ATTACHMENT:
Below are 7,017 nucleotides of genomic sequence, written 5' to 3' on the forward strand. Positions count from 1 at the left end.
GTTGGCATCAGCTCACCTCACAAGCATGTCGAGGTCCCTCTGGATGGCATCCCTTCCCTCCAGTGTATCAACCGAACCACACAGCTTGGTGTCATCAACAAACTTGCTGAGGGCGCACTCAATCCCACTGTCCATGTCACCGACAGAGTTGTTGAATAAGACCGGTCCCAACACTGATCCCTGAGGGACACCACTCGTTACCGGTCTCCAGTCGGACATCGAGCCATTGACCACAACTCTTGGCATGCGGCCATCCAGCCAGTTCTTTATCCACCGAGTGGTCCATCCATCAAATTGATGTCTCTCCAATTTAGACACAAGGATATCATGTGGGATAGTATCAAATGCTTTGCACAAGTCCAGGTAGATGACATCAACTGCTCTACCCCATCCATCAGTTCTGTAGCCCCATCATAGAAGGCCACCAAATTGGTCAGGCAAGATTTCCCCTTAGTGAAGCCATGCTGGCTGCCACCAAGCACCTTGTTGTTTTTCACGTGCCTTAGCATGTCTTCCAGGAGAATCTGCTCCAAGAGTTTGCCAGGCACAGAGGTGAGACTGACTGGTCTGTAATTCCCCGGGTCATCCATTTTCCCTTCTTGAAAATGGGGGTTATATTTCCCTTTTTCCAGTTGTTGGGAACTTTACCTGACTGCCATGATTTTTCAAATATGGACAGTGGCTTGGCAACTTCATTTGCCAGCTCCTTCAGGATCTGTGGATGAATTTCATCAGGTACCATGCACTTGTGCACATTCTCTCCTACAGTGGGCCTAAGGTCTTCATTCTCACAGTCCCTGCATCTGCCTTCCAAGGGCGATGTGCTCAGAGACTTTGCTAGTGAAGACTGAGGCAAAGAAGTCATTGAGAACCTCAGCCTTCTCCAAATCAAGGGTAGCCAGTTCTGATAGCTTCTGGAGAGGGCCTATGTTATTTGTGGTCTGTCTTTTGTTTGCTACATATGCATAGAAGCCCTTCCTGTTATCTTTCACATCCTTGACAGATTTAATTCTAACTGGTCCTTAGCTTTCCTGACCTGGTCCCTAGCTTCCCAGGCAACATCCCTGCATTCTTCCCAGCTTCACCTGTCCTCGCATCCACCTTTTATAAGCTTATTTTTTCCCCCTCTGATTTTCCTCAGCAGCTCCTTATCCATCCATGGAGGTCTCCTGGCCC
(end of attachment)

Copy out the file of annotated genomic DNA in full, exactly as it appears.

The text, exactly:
Below are 7,017 nucleotides of genomic sequence, written 5' to 3' on the forward strand. Positions count from 1 at the left end.
GTTGGCATCAGCTCACCTCACAAGCATGTCGAGGTCCCTCTGGATGGCATCCCTTCCCTCCAGTGTATCAACCGAACCACACAGCTTGGTGTCATCAACAAACTTGCTGAGGGCGCACTCAATCCCACTGTCCATGTCACCGACAGAGTTGTTGAATAAGACCGGTCCCAACACTGATCCCTGAGGGACACCACTCGTTACCGGTCTCCAGTCGGACATCGAGCCATTGACCACAACTCTTGGCATGCGGCCATCCAGCCAGTTCTTTATCCACCGAGTGGTCCATCCATCAAATTGATGTCTCTCCAATTTAGACACAAGGATATCATGTGGGATAGTATCAAATGCTTTGCACAAGTCCAGGTAGATGACATCAACTGCTCTACCCCATCCATCAGTTCTGTAGCCCCATCATAGAAGGCCACCAAATTGGTCAGGCAAGATTTCCCCTTAGTGAAGCCATGCTGGCTGCCACCAAGCACCTTGTTGTTTTTCACGTGCCTTAGCATGTCTTCCAGGAGAATCTGCTCCAAGAGTTTGCCAGGCACAGAGGTGAGACTGACTGGTCTGTAATTCCCCGGGTCATCCATTTTCCCTTCTTGAAAATGGGGGTTATATTTCCCTTTTTCCAGTTGTTGGGAACTTTACCTGACTGCCATGATTTTTCAAATATGGACAGTGGCTTGGCAACTTCATTTGCCAGCTCCTTCAGGATCTGTGGATGAATTTCATCAGGTACCATGCACTTGTGCACATTCTCTCCTACAGTGGGCCTAAGGTCTTCATTCTCACAGTCCCTGCATCTGCCTTCCAAGGGCGATGTGCTCAGAGACTTTGCTAGTGAAGACTGAGGCAAAGAAGTCATTGAGAACCTCAGCCTTCTCCAAATCAAGGGTAGCCAGTTCTGATAGCTTCTGGAGAGGGCCTATGTTATTTGTGGTCTGTCTTTTGTTTGCTACATATGCATAGAAGCCCTTCCTGTTATCTTTCACATCCTTGACAGATTTAATTCTAACTGGTCCTTAGCTTTCCTGACCTGGTCCCTAGCTTCCCAGGCAACATCCCTGCATTCTTCCCAGCTTCACCTGTCCTCGCATCCACCTTTTATAAGCTTATTTTTTCCCCCTCTGATTTTCCTCAGCAGCTCCTTATCCATCCATGGAGGTCTCCTGGCCC